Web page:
05:01 AM

How do they measure up?

Changes to the tractor stopping distance requirements mandated by Federal Motor Vehicle Safety Standards No. 121 (FMVSS 121) changed in 2011. At that time, it was assumed that drum brake friction material and design could not handle the new shor ter stopping distances and they could not produce enough torque, while the engineering design of air disk brakes (specifically that they produce higher more consistent torque), made them a more a logical choice. But, the makers or drum brakes systems have changed their designs and now both types of brakes are a viable choice for fleets.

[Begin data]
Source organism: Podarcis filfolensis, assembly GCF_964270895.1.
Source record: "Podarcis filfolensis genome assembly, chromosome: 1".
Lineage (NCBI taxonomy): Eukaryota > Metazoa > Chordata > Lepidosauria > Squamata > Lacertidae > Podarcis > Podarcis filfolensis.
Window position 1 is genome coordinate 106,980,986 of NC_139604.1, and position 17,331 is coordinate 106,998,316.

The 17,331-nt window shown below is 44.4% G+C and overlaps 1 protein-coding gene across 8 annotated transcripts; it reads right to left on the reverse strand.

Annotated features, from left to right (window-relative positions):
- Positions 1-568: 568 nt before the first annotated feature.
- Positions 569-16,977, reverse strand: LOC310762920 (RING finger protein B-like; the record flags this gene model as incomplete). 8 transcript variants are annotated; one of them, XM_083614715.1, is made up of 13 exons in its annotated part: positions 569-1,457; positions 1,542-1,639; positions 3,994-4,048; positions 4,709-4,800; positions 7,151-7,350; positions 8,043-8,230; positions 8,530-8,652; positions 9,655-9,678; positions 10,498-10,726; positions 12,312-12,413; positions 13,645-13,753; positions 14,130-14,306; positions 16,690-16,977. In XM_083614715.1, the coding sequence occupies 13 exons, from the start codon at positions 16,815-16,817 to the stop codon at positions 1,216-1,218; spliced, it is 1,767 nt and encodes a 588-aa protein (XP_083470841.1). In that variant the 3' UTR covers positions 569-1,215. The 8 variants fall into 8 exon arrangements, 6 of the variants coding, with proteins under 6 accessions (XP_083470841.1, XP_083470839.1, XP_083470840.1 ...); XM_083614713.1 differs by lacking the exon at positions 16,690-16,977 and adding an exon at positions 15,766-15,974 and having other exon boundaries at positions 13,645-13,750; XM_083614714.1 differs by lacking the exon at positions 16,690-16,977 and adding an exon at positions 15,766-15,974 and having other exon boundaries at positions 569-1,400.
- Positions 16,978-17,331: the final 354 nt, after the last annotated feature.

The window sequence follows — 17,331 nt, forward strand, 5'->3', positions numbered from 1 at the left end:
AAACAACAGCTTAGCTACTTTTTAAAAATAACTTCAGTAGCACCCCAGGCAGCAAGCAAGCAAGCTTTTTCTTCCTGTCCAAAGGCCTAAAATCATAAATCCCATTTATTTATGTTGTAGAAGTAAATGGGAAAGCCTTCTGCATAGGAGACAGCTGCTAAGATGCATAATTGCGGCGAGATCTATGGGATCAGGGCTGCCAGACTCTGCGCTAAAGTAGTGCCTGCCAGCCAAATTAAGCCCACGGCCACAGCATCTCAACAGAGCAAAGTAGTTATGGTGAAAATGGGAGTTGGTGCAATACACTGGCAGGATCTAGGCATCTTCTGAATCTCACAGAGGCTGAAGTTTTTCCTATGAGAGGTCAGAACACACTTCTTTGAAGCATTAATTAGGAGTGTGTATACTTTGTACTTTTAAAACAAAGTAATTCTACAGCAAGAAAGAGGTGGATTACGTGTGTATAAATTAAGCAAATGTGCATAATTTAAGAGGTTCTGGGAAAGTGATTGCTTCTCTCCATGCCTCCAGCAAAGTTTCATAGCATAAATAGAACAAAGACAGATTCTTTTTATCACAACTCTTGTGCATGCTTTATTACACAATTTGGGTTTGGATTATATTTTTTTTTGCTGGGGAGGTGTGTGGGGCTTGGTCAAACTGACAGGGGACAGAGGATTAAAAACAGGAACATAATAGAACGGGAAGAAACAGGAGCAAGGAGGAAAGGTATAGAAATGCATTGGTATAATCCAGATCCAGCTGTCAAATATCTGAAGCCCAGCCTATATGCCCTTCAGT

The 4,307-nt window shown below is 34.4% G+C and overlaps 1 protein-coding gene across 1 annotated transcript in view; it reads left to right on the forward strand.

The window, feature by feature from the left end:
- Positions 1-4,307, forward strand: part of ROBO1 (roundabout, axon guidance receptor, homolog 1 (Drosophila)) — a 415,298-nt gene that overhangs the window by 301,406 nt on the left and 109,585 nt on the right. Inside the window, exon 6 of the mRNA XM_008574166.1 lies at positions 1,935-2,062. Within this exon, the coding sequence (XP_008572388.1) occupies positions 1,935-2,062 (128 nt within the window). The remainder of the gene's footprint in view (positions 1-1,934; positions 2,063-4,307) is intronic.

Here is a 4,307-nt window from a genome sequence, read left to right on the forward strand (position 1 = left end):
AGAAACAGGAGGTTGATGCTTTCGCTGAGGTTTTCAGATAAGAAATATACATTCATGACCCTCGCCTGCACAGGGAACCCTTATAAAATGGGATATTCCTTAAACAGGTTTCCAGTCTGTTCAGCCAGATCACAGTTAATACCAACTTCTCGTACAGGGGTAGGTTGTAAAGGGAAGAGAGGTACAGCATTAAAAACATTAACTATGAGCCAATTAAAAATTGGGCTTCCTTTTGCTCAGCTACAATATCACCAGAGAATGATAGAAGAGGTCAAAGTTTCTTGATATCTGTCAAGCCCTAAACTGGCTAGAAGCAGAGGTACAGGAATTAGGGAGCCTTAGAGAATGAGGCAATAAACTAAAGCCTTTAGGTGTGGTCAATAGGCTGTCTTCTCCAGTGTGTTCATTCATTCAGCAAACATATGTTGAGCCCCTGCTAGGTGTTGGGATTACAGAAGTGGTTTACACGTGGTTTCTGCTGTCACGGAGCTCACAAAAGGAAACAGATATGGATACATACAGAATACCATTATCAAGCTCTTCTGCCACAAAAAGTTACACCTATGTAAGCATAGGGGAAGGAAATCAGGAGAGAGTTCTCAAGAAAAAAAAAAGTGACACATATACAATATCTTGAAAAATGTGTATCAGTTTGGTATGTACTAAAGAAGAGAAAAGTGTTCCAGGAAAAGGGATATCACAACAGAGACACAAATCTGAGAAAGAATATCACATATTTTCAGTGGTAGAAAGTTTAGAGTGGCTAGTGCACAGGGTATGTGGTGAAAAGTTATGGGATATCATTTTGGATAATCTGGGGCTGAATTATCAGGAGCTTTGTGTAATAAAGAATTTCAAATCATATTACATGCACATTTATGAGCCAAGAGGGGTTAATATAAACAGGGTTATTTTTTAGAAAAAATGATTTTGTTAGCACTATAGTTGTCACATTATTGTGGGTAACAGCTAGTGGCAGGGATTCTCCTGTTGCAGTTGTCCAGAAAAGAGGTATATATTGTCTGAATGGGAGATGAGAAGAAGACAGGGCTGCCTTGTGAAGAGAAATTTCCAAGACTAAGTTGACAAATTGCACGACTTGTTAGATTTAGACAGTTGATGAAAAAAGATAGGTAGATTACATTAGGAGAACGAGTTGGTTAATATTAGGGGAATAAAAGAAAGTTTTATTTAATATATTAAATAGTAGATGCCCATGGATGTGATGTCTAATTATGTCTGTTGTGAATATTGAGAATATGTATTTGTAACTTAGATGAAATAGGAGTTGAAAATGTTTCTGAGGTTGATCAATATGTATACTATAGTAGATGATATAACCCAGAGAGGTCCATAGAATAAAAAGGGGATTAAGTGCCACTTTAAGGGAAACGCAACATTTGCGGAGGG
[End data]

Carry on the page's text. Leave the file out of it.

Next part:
Drum brakes typically use resin based friction materials that can withstand only about 600 ºF before they begin to lose torque. Disc brakes can withstand 1,000 ºF and produce consistent torque. However, vehicle manufacturers have increased the size of the drum brakes where needed, therefore improving their temperature and torque capability.

Mixing disc and drum brakes on tractors and trailers generally shouldn't create any problems if they are properly maintained with good quality linings. Some fleets have reported that disc brakes seem to have fewer problems with roadside inspectors. The disc brakes are harder to access and see when a truck is pulled over for an inspection, therefore inspectors don't necessarily see if there are problems.

Although disc brakes have a higher upfront cost, depending on the carrier's need, it may pay for itself over the long-term. Each fleet must weigh the pros and cons of each brake type in order to determine what is best for its operation.